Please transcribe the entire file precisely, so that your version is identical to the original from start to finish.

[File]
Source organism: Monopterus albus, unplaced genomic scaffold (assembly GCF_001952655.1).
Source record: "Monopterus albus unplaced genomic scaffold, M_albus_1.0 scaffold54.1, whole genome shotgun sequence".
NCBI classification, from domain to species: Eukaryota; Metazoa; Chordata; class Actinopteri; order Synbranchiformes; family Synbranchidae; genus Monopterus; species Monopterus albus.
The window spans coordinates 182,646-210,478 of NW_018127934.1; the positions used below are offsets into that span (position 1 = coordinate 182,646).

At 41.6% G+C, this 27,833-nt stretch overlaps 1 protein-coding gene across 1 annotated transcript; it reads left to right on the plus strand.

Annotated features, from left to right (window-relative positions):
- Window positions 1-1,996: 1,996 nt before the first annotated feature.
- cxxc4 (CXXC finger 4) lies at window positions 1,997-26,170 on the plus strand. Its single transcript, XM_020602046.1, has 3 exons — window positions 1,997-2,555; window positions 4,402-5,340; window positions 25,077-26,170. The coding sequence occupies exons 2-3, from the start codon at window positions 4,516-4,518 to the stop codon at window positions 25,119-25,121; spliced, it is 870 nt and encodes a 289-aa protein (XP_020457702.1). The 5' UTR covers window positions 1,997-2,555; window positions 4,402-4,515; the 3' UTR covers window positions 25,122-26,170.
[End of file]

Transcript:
Source organism: Monopterus albus, unplaced genomic scaffold (assembly GCF_001952655.1).
Source record: "Monopterus albus unplaced genomic scaffold, M_albus_1.0 scaffold54.1, whole genome shotgun sequence".
NCBI classification, from domain to species: Eukaryota; Metazoa; Chordata; class Actinopteri; order Synbranchiformes; family Synbranchidae; genus Monopterus; species Monopterus albus.
The window spans coordinates 182,646-210,478 of NW_018127934.1; the positions used below are offsets into that span (position 1 = coordinate 182,646).

At 41.6% G+C, this 27,833-nt stretch overlaps 1 protein-coding gene across 1 annotated transcript; it reads left to right on the plus strand.

Annotated features, from left to right (window-relative positions):
- Window positions 1-1,996: 1,996 nt before the first annotated feature.
- cxxc4 (CXXC finger 4) lies at window positions 1,997-26,170 on the plus strand. Its single transcript, XM_020602046.1, has 3 exons — window positions 1,997-2,555; window positions 4,402-5,340; window positions 25,077-26,170. The coding sequence occupies exons 2-3, from the start codon at window positions 4,516-4,518 to the stop codon at window positions 25,119-25,121; spliced, it is 870 nt and encodes a 289-aa protein (XP_020457702.1). The 5' UTR covers window positions 1,997-2,555; window positions 4,402-4,515; the 3' UTR covers window positions 25,122-26,170.